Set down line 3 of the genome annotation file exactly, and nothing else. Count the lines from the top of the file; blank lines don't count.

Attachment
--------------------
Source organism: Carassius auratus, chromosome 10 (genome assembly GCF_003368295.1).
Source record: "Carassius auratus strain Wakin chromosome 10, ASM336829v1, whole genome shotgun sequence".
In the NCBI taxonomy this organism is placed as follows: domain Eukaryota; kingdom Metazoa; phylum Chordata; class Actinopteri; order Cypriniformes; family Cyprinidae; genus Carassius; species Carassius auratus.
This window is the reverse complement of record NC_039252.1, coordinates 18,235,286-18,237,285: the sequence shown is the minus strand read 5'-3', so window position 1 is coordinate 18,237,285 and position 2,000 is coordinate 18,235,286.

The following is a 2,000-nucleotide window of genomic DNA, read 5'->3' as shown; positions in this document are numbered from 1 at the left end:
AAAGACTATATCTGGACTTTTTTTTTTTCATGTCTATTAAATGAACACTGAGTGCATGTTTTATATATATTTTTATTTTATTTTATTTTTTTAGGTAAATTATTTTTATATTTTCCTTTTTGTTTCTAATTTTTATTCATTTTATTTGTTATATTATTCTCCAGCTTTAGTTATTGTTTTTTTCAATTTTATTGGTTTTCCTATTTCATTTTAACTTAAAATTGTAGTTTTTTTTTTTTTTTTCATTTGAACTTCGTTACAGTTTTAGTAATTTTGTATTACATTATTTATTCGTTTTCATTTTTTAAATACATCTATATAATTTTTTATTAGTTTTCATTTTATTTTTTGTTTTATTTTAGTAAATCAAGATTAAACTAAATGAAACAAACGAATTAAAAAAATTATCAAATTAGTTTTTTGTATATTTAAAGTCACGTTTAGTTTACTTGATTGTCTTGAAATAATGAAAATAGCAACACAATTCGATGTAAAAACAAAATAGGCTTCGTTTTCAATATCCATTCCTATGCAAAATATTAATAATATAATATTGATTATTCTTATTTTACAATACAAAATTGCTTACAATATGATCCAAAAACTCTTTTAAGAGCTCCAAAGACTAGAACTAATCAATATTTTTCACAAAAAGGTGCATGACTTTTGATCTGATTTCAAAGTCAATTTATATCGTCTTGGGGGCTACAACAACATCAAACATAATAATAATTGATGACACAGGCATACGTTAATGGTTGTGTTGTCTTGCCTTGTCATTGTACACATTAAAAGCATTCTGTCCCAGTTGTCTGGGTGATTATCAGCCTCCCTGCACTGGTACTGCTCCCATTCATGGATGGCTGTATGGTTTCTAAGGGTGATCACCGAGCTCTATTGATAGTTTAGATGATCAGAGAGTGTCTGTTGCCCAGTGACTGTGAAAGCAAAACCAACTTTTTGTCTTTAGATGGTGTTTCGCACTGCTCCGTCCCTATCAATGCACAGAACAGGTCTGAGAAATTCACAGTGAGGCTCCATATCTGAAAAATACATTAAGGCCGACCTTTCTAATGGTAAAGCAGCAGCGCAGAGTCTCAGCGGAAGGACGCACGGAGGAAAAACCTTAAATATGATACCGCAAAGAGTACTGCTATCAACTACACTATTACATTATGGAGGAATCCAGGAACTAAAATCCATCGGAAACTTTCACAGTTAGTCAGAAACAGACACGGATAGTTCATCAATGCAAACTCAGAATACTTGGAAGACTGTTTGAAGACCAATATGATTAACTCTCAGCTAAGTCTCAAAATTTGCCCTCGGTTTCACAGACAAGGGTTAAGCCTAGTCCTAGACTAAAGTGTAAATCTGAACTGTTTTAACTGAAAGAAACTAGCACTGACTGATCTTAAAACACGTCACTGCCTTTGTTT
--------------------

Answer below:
In the NCBI taxonomy this organism is placed as follows: domain Eukaryota; kingdom Metazoa; phylum Chordata; class Actinopteri; order Cypriniformes; family Cyprinidae; genus Carassius; species Carassius auratus.